60. Grappling-hook baby

I am not done yet. Last week I made a coffee table by hammering two old pallets together. It went to my head. It fuelled my ambition. I’m making an outdoor dining table, by hammering six old pallets together. I’m still at the crowbar and sledgehammer stage, which is the part I enjoy, and it let me spend a little time with the kids.

Family time with 23thorns

Family time with 23thorns

Not that I gave them a sledgehammer or anything. They took it when I wasn’t looking. But it did give me an opportunity to be with them without engaging with them, apart from having to relieve them of the occasional sledgehammer. It was educational. Continue reading

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44. Cat-hat.

Once upon a time, a long, long time ago, I got my first proper job. On the first day, I arrived early. As one does. Three hours early. I don’t like to take chances. At least not on the first day. After that it all goes to hell. Finding everything completely closed, I sat myself down on the ground and settled in for a wait.

I always like to make a good first impression.

I always like to make a good first impression.

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26. The great toilet war of 2011.

Next year is going to be an election year. We’re in for some sports. Our system doesn’t work like most democracies. We have, like most countries, two main parties. Or so we like to tell ourselves. The truth is that we have one main party, and another one that makes a very loud noise.

South African party politics in a nutshell.

South African party politics in a nutshell.

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25. The gravel thief.

Enough. I’m taking a break from politics today since I have uncovered a monstrous crime taking place right beneath my nose. It’s not at all because I’ve been reading the papers every day for a week and this morning I reached critical mass, and couldn’t bear another word of the endless dreck we are subjected to. We’ll go back to politics again tomorrow. You haven’t heard about the open toilets yet.

Those of you who have been following this blog for a very long time may remember that, towards the end of last year, I fell victim to a spate of robberies in my own home. My wallet was stolen. Twice. On both occasions, I was able to apprehend the criminal and retrieve my property. I learned my lesson (mostly), and am now far more careful with my possessions (mostly). And it’s worked. My home has been largely crime free ever since. The occasional chocolate gets stolen, but I don’t like chocolate, so it’s no business of mine.

The wallet thief. Behind those cold, empty eyes lies a mind like a steel trap.

The wallet thief. Behind those cold, empty eyes lies a mind like a steel trap.

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13. But is it art?

I went to bed last night resolving not to write anything about my children today. This is not a parenting blog, and I’ve been waffling on about them for the last two days. Enough.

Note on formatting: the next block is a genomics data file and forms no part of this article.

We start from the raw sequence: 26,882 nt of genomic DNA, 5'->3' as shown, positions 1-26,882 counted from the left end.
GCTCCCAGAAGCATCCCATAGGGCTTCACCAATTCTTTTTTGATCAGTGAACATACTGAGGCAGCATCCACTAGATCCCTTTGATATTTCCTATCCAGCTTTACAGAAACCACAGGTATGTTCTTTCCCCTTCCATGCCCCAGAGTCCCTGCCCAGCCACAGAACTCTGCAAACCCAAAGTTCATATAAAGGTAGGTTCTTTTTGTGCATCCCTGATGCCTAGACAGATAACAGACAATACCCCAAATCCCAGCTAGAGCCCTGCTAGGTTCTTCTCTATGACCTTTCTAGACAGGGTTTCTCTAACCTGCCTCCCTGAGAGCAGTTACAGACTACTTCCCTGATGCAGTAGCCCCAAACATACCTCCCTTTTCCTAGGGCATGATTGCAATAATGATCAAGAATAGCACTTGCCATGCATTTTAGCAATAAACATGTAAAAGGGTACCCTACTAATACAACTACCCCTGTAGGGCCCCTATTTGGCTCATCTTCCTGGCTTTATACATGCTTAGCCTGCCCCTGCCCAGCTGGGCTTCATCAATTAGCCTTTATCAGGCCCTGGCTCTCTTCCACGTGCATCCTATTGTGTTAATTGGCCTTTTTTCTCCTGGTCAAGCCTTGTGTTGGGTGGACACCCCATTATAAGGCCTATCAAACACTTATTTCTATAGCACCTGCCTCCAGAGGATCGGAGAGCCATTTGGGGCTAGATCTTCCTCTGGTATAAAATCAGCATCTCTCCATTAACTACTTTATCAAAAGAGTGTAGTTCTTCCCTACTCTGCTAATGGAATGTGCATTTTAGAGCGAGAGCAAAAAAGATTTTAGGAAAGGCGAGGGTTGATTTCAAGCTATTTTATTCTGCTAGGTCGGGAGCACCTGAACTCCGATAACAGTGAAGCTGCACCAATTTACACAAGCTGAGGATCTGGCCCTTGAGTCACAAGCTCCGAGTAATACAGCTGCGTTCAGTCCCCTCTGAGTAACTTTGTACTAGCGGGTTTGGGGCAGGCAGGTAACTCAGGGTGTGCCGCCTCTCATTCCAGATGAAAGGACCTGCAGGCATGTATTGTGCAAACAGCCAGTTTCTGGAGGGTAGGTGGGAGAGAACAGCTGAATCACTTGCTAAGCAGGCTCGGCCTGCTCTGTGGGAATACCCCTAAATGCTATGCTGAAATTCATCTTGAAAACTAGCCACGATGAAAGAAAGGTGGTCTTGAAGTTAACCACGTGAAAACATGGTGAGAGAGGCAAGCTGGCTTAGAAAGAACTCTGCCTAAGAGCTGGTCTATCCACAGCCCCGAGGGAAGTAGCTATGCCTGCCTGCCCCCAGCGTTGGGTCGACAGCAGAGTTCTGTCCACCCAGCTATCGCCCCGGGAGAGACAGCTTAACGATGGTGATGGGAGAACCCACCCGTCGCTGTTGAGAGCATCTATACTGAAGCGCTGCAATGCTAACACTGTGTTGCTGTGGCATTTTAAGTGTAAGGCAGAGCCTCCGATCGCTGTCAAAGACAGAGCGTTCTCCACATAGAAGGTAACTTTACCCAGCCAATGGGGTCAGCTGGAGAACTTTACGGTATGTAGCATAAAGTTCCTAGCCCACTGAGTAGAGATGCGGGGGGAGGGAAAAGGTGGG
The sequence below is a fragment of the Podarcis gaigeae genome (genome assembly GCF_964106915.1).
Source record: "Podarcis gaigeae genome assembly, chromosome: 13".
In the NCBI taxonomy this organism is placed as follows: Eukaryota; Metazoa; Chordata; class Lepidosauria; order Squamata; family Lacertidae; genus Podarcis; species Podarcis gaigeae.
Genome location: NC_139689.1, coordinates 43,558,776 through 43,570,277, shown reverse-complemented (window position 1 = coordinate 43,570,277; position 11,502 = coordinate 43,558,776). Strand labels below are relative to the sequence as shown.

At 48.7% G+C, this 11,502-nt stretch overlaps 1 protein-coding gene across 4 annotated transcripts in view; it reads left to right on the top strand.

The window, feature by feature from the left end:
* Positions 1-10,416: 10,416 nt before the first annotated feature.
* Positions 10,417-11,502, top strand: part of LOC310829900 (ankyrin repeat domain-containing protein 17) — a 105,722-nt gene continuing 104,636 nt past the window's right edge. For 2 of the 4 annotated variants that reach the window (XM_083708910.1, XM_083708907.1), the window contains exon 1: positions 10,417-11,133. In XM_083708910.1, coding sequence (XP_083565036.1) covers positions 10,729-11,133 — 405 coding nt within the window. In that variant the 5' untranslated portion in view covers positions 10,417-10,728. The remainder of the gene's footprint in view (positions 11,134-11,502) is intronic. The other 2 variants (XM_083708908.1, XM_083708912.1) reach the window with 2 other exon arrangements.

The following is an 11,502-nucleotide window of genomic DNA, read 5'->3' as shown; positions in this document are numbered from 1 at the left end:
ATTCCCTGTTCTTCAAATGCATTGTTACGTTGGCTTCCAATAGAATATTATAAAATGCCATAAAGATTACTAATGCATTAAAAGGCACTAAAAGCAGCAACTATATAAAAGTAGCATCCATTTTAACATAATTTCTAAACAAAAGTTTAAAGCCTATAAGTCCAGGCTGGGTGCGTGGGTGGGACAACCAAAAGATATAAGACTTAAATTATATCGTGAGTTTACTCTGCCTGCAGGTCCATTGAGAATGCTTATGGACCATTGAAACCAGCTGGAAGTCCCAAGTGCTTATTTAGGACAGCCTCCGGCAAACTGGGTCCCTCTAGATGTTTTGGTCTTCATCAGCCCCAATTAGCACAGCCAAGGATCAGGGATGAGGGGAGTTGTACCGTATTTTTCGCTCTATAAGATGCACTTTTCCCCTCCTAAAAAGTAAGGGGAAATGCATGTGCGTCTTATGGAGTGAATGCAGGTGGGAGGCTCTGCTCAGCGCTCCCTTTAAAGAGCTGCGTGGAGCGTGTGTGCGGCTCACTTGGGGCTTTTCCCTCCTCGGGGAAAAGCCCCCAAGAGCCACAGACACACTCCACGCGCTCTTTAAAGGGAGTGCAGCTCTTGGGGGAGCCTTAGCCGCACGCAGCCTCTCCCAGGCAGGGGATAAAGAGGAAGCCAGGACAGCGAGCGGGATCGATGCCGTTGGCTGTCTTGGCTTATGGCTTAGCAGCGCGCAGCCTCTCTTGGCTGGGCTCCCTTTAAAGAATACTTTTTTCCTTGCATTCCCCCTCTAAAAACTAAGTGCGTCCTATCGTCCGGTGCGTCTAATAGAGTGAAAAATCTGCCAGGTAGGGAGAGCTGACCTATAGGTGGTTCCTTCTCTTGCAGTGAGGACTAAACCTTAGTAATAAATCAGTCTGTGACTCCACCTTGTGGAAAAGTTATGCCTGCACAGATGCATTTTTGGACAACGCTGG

My resolve, however, weakened a little when I opened one bleary eye to the cold light of dawn to be confronted by a small and inordinately cheerful person brandishing two eggs at me.

“Morning”, I said.

“Where is the Tabasco?” She replied.

What was the first thing you spoke about this morning?

What was the first thing you spoke about this morning?

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11. Teal.

I went to watch my son at a mini soccer tournament the other day. It was great fun; watching any member of my bloodline play sport is a joy, and not because we are good. But I’m not writing about that today. I’m writing about pants. While the eight-year-old boys ran around the field screaming at each other like pro-footballers and flailing awkwardly at the ball as if it were on fire, I noticed another group of boys on the side of the field. They had found themselves a grassy embankment, and were sliding down it on their knees. It looked like fun.

This is pretty much what the game looked like. If you remove any sign of the ball from the picture.

This is pretty much what the game looked like. If you remove any sign of the ball from the picture.

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10. No shirt, no service. No woman, no cry.

“No, woman, no cry” is not a happy song. It’s based on the time that Bob Marley spent in a housing project (the Government Yard) in a ghetto called Trenchtown, in Kingston, Jamaica. The singer is comforting a woman (no-one has ever worked out who). He’s using an isolated, intimate moment to highlight the deprivation and hopelessness and grind of poverty. It’s sad and it’s haunting, and coupled with the soaring melody, it should strike a chord in the hardest of hearts. Continue reading

8. I think my blog is possessed!

Something odd happened yesterday. It was a busy weekend. Some of the battered remnants of the South African book trade got together for a lunchtime party on Saturday. It was fun. The sort of fun that saw my post for the day being hammered out at 2 in the morning, with one eye closed. I made it just in time (2 o’clock for us is not quite midnight in WordPress land, wherever that may be). I’m still a bit nervous to go back and see what I wrote. WordPress has not closed my blog or banned me for life, so maybe it’s best just to leave well enough alone.

 

Wahey!

WAHEY!

 
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4. The Hiiills are alive……

There’s a hole in my soul where “The Sound of Music” is supposed to go. I’ve never seen it. It doesn’t bother me. It’s not like I’ve lost a limb or anything. I just lack something that seems to unite the whole of the rest of the world.

These children never saw "Oklahoma".

These children never saw “Oklahoma”.


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